Executive Director to the Métis Commission for Children and Families of BC [MCCFBC] [Ministry of Children and Family Development – BC].
This experience with Indigenous parents and children clearly showed how badly broken Children and Families is and the inherent discrimination against Indigenous people in the system.
Payment Service Officer to Service Canada, Common Experience Payment for Indian Residential Schools Settlement Agreement [IRSSA]. 2007
Contact: Lynn Geary
Lynn Geary is also the Indigenous Women’s Representative to the National Women’s Liberal Commission
The Indigenous Peoples’ Commission is currently looking to fill the role(s) of:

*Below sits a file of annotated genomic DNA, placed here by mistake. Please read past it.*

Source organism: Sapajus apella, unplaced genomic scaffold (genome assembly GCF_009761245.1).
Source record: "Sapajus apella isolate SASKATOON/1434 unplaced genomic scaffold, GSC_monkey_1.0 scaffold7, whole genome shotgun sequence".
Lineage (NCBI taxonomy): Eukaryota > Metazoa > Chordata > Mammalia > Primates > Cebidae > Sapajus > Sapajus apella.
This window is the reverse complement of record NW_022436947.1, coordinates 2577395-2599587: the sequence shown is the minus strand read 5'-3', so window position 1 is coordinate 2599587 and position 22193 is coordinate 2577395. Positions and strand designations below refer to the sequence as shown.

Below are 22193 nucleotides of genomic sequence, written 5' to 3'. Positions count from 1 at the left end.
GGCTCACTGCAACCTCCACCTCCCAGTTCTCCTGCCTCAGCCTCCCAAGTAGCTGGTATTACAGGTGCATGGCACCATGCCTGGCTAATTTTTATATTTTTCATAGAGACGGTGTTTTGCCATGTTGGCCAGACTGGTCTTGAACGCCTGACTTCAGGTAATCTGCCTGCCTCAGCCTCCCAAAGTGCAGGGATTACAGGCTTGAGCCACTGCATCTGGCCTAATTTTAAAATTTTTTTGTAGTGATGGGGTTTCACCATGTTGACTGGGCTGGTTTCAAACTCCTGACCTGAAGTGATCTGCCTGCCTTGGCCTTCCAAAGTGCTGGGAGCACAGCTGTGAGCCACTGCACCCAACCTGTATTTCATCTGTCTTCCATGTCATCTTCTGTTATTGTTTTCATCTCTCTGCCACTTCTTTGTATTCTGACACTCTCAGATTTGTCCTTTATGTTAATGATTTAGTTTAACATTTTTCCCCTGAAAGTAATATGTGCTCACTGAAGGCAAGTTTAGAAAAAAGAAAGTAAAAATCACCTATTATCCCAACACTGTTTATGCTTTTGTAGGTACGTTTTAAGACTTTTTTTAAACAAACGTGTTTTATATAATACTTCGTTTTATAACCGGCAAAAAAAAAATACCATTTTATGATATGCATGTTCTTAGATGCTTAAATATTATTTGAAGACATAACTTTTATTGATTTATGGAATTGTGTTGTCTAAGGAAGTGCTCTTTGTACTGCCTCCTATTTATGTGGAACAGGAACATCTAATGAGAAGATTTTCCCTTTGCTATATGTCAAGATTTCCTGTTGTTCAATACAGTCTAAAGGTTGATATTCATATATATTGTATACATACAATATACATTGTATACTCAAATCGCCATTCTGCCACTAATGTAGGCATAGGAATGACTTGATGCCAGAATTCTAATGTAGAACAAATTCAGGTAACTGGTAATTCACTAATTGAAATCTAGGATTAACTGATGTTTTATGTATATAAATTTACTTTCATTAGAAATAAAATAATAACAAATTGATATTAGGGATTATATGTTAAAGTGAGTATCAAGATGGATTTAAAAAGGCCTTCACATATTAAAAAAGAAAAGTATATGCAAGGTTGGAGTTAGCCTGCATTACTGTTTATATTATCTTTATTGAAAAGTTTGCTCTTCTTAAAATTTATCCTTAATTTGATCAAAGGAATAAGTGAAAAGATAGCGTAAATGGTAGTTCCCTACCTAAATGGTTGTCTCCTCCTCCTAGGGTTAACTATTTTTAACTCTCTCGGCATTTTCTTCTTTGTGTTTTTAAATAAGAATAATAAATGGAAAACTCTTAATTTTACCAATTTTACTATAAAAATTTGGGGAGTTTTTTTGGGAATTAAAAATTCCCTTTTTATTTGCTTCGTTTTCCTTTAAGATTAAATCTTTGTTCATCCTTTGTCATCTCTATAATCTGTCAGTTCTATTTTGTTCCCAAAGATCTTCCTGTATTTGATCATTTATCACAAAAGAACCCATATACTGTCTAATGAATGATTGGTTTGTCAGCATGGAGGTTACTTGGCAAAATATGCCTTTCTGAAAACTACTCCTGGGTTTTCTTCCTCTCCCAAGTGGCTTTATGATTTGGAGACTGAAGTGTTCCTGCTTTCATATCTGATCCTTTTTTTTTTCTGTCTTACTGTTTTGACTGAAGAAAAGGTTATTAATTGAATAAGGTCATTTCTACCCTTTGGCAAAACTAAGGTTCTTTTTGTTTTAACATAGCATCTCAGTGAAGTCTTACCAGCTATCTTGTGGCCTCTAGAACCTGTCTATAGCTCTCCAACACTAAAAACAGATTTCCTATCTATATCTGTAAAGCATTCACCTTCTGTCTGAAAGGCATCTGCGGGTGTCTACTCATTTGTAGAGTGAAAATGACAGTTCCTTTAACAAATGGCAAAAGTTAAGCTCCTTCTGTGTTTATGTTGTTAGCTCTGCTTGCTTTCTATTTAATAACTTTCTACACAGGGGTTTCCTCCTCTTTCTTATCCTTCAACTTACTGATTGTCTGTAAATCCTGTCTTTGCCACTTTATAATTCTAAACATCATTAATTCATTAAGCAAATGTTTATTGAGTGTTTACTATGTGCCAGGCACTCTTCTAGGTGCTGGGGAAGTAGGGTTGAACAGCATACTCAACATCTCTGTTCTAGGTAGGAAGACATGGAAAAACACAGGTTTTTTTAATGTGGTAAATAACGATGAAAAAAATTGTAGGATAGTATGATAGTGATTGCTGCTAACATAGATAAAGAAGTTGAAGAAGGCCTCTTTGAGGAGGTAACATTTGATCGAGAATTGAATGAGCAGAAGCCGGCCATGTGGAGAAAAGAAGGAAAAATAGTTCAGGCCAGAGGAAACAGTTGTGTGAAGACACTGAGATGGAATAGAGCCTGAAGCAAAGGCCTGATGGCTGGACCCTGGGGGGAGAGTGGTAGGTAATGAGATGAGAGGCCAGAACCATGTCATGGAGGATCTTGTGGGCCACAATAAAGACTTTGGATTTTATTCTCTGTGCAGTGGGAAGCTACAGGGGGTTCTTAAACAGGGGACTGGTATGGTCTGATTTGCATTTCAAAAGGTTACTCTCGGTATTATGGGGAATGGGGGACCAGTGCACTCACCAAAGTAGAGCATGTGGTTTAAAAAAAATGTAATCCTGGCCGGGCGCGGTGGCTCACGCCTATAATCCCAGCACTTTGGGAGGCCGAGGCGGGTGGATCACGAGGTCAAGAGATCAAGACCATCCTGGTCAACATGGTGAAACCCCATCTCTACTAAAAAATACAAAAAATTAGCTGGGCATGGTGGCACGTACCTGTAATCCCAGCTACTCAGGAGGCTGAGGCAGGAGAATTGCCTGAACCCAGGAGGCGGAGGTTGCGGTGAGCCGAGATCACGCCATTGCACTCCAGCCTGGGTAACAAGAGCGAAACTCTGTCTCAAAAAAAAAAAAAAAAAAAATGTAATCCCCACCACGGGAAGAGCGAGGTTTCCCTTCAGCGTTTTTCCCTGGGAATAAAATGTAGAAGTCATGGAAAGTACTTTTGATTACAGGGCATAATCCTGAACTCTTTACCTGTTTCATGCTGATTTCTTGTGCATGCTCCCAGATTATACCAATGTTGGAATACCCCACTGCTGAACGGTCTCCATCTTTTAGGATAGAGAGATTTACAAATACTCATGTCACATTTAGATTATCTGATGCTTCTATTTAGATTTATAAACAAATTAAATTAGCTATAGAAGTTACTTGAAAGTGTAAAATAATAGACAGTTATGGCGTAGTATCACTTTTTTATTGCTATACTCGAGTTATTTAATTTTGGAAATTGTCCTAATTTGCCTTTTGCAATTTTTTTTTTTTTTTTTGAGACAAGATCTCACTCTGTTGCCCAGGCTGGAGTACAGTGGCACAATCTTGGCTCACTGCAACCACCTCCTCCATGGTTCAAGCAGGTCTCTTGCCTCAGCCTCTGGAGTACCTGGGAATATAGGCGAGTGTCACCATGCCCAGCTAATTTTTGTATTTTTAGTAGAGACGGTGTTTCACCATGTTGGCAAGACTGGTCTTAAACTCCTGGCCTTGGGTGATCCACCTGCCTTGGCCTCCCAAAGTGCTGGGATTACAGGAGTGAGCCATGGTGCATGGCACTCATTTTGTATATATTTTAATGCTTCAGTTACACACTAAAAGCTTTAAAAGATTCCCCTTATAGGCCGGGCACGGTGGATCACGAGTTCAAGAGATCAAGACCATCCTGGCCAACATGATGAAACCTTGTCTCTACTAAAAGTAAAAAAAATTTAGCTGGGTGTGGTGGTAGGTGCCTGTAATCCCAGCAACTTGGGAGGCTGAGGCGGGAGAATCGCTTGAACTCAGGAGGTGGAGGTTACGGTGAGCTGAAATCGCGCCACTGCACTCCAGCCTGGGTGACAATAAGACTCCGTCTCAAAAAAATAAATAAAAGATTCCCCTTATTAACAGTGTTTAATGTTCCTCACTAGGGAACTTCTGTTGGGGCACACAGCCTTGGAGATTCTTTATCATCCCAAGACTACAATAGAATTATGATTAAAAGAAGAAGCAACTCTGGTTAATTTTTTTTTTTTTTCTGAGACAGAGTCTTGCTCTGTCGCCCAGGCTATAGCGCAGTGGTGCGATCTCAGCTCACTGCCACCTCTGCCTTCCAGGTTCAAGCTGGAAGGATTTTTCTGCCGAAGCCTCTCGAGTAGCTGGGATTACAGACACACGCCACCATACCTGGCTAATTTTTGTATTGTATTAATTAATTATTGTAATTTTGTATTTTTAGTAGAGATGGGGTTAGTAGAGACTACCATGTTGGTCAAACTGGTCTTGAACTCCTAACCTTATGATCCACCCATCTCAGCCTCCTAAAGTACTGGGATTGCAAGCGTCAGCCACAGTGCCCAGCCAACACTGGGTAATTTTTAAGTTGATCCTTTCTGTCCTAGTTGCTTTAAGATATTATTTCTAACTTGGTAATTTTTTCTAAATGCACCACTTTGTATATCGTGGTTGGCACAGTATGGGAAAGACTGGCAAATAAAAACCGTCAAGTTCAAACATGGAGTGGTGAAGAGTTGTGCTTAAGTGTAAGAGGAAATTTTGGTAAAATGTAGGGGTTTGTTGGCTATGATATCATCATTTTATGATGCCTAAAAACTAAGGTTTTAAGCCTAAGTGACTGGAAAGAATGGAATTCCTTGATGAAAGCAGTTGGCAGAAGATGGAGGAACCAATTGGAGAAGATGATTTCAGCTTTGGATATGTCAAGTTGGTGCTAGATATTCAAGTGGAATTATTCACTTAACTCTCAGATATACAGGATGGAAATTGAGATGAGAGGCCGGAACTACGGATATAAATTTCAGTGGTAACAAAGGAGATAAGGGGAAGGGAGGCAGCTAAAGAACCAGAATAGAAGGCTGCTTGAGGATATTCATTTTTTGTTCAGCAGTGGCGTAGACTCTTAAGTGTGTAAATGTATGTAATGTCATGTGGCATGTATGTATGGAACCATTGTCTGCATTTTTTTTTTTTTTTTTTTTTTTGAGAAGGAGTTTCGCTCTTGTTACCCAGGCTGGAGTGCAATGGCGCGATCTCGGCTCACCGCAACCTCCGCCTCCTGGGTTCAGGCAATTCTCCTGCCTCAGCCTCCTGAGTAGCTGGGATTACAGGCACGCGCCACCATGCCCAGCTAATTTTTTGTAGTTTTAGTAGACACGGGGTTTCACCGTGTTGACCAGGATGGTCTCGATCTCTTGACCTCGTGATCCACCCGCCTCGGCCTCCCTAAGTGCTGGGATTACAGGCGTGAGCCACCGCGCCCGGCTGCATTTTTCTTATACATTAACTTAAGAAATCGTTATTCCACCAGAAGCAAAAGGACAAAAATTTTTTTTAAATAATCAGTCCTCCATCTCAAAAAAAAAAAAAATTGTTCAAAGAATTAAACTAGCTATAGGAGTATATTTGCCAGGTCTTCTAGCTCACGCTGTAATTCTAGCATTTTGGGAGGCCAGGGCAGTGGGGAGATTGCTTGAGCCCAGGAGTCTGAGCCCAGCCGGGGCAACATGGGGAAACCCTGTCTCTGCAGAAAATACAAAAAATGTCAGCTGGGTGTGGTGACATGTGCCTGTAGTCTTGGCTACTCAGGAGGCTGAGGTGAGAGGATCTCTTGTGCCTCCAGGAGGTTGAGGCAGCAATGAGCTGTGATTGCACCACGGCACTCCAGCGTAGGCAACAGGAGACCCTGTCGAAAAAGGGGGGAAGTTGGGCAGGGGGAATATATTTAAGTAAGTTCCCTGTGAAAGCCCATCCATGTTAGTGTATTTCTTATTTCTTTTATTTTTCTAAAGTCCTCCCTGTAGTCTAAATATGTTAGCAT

- Vice-President (Youth) / Representative to Young Liberals of Canada
- Vice-President (Operations)
- Co-Chair (Female) – Call out TBA
IPC Regional Commission Chairs
British Columbia – Conrad Desjarlais
Conrad Desjarlais is a proud member of the Sturgeon Lake Cree Nation (Treaty 8) in Northwestern, Alberta. Conrad currently resides in Vancouver, BC where he has an extensive background working in the urban Indigenous community. Conrad has advocated and organized on behalf of urban Indigenous peoples on such initiatives as the formation of the Greater Vancouver Urban Aboriginal Strategy. Conrad went on to become a member of the Greater Vancouver Urban Aboriginal Strategy Steering Committee and was heavily involved with the Urban Aboriginal Strategy (UAS) on a national level. Conrad also served as the Chair of the Aboriginal Homelessness Steering Committee of BC and worked for the Metis Nation BC for several years.